Under the Dome

Those federal funds buy jobs and research

From staff reportsMarch 8, 2010 

Monkeys are getting high for science in North Carolina.

An analyst at the Civitas Institute seized on that image when selecting a cocaine addiction study at Wake Forest University Medical School as No. 1 on a list of the "10 worst federal stimulus projects in North Carolina." Civitas' Brian Balfour takes swipes at projects, writing that they "seem completely unrelated to avoiding an economic 'catastrophe,' but rather an ad hoc satisfaction of countless dubious wish lists."

So, what is the $71,623 federal stimulus grant paying for?

Well, a job, said Mark Wright, a spokesman for the Wake Forest University School of Medicine.

"It's actually the continuation of a job that might not still be there if it hadn't been for the stimulus funding. And it's a good job," Wright said. "It's also very worthwhile research."

The study is examining the effects of cocaine on a particular neurotransmitter among monkeys who have had a long-term addiction to cocaine.

The medical school boasts a significant body of work studying addiction. Ultimately, the study could lead to better treatment for recovering cocaine addicts.

Balfour also cited another Wake Forest study. This one is studying whether yoga and other non-pharmaceutical therapies such as wellness classes can help alleviate hot flashes and other symptoms of menopause.

"How does this study help revive the economy?" Balfour asked.

Well, again, jobs, said Nancy Avis, a professor in the Department of Social Sciences and Health policy at the medical school. The funding, more than $147,000 over two years, will contribute to the salaries of six people.

N.C. reps at the edges

An annual list of how members of Congress stack up, ideologically speaking, has U.S. Rep. Mel Watt as the most liberal member of the state's House delegation while U.S. Rep. Patrick McHenry is the most conservative.

National Journal studied 97 roll-call votes that it used to establish where House members ranked in terms of liberal or conservative.

Watt, a Charlotte Democrat, was among eight House members who were tied for the most liberal in the chamber. Watt was the 423rd most conservative House member.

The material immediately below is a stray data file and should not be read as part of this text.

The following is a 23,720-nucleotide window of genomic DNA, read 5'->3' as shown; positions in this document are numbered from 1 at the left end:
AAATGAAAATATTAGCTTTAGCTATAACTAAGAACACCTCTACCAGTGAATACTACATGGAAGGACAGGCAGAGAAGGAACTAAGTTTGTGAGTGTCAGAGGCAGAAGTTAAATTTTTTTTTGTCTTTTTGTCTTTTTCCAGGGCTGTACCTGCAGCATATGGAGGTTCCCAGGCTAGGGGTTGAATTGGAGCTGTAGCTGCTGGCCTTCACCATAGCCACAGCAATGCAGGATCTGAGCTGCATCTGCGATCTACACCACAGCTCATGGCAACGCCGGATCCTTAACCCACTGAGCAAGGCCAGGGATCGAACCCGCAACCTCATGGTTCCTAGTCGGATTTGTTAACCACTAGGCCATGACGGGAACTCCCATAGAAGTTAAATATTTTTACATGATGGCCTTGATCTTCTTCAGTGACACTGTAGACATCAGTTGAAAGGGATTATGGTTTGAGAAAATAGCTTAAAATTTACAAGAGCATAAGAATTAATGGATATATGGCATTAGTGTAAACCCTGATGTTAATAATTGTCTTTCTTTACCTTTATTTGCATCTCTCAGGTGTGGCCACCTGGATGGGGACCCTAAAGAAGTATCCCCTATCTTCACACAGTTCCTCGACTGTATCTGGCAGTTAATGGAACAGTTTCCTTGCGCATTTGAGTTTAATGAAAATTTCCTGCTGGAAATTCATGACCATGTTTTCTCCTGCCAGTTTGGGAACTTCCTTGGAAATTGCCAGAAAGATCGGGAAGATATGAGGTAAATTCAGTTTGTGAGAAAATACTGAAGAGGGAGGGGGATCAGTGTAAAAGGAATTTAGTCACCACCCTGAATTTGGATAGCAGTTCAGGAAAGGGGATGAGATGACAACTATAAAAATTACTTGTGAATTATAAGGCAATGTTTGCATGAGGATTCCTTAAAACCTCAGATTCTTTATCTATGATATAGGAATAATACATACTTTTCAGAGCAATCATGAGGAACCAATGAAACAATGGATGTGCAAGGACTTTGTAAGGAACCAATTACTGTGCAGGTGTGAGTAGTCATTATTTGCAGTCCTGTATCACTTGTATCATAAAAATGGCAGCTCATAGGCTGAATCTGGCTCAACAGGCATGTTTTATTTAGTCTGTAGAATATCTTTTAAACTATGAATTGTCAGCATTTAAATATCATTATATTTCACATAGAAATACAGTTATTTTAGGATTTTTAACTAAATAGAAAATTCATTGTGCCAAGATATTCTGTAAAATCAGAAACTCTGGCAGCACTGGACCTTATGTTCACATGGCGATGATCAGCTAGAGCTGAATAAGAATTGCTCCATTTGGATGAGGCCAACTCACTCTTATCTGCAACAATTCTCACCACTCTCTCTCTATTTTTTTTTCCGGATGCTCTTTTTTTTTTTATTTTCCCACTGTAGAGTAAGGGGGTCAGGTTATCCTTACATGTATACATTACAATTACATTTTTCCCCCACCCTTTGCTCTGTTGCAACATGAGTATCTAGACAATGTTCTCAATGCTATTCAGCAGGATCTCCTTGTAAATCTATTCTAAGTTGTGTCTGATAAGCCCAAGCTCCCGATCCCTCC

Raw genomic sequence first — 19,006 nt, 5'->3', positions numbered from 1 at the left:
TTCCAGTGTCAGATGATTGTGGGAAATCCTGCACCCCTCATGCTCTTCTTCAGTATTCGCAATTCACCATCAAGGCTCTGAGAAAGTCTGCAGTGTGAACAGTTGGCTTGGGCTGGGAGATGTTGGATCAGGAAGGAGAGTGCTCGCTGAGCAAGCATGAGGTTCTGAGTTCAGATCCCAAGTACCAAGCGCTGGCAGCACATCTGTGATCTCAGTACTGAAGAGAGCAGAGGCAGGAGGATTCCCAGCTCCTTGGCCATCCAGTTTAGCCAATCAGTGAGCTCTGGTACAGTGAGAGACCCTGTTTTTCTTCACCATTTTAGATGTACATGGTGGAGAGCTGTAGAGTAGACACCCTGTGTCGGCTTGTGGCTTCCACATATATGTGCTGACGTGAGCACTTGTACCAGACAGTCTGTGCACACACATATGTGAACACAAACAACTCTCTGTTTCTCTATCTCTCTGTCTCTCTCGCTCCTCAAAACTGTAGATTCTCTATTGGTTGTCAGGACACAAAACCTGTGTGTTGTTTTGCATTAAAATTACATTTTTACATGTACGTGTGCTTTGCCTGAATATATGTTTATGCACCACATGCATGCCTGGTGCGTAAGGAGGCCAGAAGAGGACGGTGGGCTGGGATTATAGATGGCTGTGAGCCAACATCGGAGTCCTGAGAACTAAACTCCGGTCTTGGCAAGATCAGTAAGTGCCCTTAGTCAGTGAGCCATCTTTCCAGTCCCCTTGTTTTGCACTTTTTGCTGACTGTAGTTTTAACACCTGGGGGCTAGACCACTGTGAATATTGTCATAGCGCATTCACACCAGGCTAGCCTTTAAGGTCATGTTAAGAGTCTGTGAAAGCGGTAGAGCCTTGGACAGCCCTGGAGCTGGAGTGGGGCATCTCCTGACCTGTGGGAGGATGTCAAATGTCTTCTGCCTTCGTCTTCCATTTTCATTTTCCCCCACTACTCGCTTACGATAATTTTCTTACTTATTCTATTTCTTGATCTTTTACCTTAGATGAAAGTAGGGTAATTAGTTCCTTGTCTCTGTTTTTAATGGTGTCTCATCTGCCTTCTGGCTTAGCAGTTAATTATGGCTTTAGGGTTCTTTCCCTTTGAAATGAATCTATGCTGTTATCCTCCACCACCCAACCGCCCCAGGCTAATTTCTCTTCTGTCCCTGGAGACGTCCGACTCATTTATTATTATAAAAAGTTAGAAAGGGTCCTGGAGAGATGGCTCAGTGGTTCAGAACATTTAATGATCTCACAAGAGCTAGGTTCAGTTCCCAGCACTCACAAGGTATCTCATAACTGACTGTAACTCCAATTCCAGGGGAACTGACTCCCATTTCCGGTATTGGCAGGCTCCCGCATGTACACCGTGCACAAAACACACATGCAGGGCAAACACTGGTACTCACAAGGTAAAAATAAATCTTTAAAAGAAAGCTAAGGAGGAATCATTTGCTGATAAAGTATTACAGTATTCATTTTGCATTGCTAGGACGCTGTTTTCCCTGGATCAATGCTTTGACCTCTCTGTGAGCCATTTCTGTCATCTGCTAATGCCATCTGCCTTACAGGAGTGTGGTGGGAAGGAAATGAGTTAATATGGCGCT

McHenry, a Cherryville Republican, was the 17th most conservative member of the chamber and the 413th most liberal. Virginia Foxx, a Banner Elk Republican, was the 19th most conservative member and the 411th most liberal.

No other members of the state's delegation cracked the Top 20 as either conservative or liberal.

Probation jobs

N.C. Republican Party Chairman Tom Fetzer said state residents should be angry that the administration of Gov. Bev Perdue hasn't filled probation officer jobs.

Fetzer was speaking at a rally Thursday in Pittsboro, the same day a memorial garden was dedicated to Eve Carson, the slain UNC-Chapel Hill student body president. The men accused of killing her were on probation at the time and had scant, if any, supervision.

When Perdue, a Democrat, took office, she promised to improve the probation system, Fetzer noted.

In December 2008, just before Perdue took office, there were 109 unfilled probation officer jobs. Officials have been hiring, but there are still 118 vacant probation officer positions, an N&O story noted last week. Hiring has been slow in part because the jobs require a minimum of two years of related experience such as law enforcement, social work or military.

Fetzer said in a state where unemployment is 11.2 percent, there is no reason why the jobs should be unfilled.

"This is an abomination, and every citizen in North Carolina should be outraged about this," Fetzer said.

Compiled by staff writer Ben Niolet.

ben.niolet@newsobserver.com or 919-829-4521

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